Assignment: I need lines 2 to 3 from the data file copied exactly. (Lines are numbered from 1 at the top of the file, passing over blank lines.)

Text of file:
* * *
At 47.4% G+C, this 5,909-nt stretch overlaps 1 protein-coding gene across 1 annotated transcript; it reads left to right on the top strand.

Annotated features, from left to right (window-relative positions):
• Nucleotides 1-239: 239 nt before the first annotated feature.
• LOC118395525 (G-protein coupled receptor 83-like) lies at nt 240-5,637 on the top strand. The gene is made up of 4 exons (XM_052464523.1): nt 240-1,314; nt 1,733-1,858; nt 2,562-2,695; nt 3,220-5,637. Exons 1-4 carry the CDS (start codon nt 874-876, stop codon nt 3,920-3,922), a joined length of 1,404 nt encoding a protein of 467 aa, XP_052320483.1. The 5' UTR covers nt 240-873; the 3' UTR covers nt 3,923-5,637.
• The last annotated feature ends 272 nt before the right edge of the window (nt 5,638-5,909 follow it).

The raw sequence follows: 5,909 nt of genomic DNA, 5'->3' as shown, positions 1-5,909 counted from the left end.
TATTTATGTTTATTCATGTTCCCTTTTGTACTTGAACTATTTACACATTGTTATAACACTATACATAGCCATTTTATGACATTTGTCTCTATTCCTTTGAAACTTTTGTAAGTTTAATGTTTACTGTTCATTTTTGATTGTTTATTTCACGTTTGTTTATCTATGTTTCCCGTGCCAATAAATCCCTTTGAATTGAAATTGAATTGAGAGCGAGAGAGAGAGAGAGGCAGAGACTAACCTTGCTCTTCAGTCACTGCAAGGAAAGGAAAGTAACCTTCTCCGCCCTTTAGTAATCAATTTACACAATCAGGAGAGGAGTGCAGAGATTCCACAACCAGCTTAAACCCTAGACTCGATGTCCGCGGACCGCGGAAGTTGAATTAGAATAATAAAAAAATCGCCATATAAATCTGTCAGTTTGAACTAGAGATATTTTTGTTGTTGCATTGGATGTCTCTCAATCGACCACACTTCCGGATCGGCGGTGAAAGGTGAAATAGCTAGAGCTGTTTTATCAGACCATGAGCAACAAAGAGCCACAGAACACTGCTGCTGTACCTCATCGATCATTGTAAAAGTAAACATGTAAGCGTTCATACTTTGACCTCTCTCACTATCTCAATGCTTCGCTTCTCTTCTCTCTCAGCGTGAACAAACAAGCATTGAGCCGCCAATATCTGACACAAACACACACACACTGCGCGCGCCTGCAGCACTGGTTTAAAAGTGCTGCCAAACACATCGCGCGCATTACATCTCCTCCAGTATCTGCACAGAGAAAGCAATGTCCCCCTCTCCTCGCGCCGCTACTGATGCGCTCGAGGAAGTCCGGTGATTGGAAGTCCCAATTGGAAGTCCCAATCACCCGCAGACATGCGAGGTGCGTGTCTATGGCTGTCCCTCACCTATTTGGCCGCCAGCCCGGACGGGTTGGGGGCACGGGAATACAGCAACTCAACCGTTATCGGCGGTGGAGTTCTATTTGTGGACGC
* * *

Annotated features, from left to right (window-relative positions):
• Nucleotides 1-239: 239 nt before the first annotated feature.